Mario Theissen Q&A - BMW evaluating potential team buyers 20 Aug 2009
There had been speculation about BMWs withdrawal from Formula One racing for some time, but when it became reality two days after the Hungarian Grand Prix it still came as quite a shock. Now the quest to secure the future of the team and its employees is paramount - and some good results at the remaining seven races would definitely help things along. Team principal Mario Theissen says that everybody is one hundred percent committed to completing 2009 with their heads held high...
Q: Mario, how do you imagine the rest of the season will develop for the team? And what about the 2010 car? Obviously you have already started working on it
Mario Theissen: We will keep on working on this years car as planned, as results are the best argument for a possible buyer. And in regards of next years car, as long as we are looking for a solution for the team we will be continuing with the development work.
Q: How painful was the decision to withdraw from Formula One racing for you personally?
MT: If this is painful for me or not is not up for debate this very moment. We have the decision and we now have to focus on the team - the people in Munich and especially those working in Hinwil - to find the best scenario possible for them.
Q: What options for the future of the team are on the table at the moment?
MT: Priority has been the search for a partner who will invest in the team and keep it up and running. Another possible scenario is to use the Hinwil department as a development base for BMW, but also for external use.
Q: Development base for what?
MT: Formula One cars could be developed there, but also other motorsport projects are possible. Also automotive lightweight construction or aerodynamics, as Hinwil is a centre of excellence with outstanding installations and top class engineers.
Q: When you say that you are looking for a buyer, what kind of qualities do you expect from a possible candidate?
MT: I cannot speak about details but negotiations are taking place. There are many interested parties and the spectrum goes from simply inquiries to very professional approaches on how the team could be run. It is not only the financial issue, but also important is how the team would be structured and how a possible handover could be orchestrated. We are in the middle of an evaluation process.
Q: How difficult is it to keep up the motivation when many staff members probably fear losing their jobs?
MT: At no point have I had the feeling that motivation was lost after the withdrawal announcement. This was one of the most impressive experiences after the decision was made. We all in the team know that the best argument for a new owner would be to raise our game - but that also goes for the respect that the team seeks in the public eye.
Q: Has the FIA set you a date for an application for the 13th team slot for 2010?
MT: Not that Im aware of.
Q: What does BMWs withdrawal signal for the BMW brand?
MT: I think we have to separate the sport view from BMW as a car manufacturer. And we have to separate recent occurrences from long-term paradigms and decisions. In the press conference the board said that the long-term strategy of the company was the reason for the decision. But such a decision is never made based upon one parameter only: first we have the new strategy for the company - for sure, not something that will happen overnight, but in the long run was the main reason - then there was the performance issue, the financial subject, and then, as the actual trigger, the need to commit at a fixed date for three years. You could argue that if we were leading the championship right now the decision would not have been made at that time - and should we have won the championship it very likely would have been made then. The new long-term strategy of the company was indeed the main factor for the decision to withdraw.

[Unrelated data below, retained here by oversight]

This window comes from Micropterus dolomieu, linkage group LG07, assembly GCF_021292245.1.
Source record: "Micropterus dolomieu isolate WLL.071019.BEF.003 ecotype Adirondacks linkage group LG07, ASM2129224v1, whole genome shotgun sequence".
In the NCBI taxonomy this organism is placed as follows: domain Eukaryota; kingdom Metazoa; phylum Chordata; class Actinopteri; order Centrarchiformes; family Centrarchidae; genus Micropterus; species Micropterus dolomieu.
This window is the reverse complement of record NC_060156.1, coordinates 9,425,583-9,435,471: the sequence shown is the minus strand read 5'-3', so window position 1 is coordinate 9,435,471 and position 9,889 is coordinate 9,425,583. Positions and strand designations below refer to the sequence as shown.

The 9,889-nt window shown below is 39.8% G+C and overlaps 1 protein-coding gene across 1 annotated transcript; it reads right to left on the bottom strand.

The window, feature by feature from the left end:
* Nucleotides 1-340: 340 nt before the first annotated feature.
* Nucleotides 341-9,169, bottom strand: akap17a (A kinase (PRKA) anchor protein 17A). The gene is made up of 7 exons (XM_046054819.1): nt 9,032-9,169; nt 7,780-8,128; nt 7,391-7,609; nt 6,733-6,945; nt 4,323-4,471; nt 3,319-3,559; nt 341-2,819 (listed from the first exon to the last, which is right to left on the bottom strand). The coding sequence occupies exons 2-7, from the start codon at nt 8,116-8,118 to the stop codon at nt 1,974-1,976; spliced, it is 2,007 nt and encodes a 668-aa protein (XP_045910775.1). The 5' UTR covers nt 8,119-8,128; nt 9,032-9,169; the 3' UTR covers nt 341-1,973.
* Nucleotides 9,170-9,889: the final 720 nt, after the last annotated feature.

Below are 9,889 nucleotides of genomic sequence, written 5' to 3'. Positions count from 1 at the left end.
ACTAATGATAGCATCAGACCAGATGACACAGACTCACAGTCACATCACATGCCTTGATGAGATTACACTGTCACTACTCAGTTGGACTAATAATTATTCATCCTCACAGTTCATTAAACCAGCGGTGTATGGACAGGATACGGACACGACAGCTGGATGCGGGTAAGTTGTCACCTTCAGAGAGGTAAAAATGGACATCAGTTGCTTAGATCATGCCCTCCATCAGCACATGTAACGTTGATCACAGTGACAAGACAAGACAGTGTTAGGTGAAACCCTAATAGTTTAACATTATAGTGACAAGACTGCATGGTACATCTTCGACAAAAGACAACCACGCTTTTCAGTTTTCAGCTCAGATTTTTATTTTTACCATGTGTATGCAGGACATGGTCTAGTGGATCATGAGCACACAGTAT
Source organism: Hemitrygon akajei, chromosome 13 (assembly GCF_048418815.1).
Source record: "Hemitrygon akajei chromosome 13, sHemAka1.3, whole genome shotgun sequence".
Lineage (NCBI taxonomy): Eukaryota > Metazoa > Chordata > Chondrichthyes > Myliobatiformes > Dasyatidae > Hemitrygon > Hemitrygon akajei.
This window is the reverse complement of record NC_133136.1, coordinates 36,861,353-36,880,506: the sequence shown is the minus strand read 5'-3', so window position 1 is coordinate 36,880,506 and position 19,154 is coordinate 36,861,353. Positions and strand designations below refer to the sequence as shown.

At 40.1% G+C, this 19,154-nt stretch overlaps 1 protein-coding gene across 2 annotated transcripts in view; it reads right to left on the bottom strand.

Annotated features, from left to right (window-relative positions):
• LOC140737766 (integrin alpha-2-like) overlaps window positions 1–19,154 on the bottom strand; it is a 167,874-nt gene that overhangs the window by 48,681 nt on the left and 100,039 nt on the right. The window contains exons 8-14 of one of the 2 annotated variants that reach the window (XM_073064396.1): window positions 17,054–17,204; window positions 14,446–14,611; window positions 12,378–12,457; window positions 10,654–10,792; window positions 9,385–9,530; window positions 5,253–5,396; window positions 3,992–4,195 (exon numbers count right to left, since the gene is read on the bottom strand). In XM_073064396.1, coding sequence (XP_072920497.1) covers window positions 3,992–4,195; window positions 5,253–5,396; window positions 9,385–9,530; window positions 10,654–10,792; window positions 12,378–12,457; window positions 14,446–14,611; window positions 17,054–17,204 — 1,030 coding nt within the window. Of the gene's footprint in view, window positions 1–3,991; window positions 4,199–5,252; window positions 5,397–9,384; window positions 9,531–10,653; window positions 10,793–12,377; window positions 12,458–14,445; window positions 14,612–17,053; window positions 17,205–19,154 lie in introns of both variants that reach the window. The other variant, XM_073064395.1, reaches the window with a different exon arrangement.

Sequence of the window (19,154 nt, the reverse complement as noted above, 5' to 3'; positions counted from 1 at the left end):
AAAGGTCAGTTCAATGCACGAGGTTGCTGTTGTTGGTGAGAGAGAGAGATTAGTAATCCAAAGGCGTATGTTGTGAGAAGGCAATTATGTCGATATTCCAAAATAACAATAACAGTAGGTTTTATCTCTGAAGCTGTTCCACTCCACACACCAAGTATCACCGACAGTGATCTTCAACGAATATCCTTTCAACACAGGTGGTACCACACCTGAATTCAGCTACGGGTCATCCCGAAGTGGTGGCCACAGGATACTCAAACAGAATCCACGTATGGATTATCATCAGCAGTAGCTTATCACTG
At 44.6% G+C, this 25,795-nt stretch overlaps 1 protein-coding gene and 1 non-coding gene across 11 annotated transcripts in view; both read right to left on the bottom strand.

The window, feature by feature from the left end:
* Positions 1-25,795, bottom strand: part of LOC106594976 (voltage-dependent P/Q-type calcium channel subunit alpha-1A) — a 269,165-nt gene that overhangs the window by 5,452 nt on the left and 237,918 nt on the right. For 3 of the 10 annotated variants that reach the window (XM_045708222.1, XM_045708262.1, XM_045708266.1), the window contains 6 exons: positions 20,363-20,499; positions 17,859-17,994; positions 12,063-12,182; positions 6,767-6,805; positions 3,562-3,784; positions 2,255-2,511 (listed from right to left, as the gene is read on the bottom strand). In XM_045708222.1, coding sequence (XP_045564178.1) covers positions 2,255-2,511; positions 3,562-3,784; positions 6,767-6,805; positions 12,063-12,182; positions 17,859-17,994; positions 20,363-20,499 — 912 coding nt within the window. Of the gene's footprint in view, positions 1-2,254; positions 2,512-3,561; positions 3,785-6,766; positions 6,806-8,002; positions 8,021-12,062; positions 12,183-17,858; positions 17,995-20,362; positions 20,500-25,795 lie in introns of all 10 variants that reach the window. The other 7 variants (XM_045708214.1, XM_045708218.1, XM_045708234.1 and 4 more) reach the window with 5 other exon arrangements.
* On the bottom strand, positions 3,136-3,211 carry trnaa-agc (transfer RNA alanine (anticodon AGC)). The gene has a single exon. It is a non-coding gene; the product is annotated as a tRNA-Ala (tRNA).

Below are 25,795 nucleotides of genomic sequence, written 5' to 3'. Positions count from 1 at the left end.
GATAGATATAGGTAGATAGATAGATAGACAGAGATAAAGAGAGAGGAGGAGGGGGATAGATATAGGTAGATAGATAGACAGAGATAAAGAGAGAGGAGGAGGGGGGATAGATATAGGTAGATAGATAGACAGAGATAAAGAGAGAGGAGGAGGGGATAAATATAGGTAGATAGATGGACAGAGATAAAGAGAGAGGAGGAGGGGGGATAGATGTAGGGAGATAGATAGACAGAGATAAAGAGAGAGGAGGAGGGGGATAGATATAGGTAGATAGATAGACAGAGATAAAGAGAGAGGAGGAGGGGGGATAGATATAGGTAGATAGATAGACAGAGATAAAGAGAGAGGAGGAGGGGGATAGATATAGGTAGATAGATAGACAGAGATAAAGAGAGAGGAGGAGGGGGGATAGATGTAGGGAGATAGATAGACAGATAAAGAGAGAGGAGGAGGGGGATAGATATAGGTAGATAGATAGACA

Q: Is Formula One racing so unimportant for the BMW brand that the board came to such a decision. That must leave all supporters of the team baffled
MT: I also come from the sporting side and see that aspect as very important. But if you look at the press coverage of the last three weeks then we naturally have that aspect from the side of the sport but from an economic view the decision was applauded. The share price went up and the commentaries in the economic papers were positive throughout. You always have to look at the whole picture.
Q: But when focusing on the financial issue, the new cost-saving initiatives will allow companies to run a team at a percentage of what it invests now. In a best-case scenario a Formula One team could become a profit centre. Is the decision to quit not taking away a source of income?
MT: No, I dont see it that way. I dont believe that it ever would become a profit centre. True, the costs, which have already decreased substantially over the last couple of years, will decrease even further - Formula One definitely will become more affordable - but a profit centre, no, at least for manufacturers.
Q: A decision like that is not something that comes overnight. Were you personally surprised?
MT: Yes, I was surprised. True, there have been discussions within the company, but as I said before it was the concurrence of a number of factors that led to that decision at that time. The trigger was the postulation to commit for three years.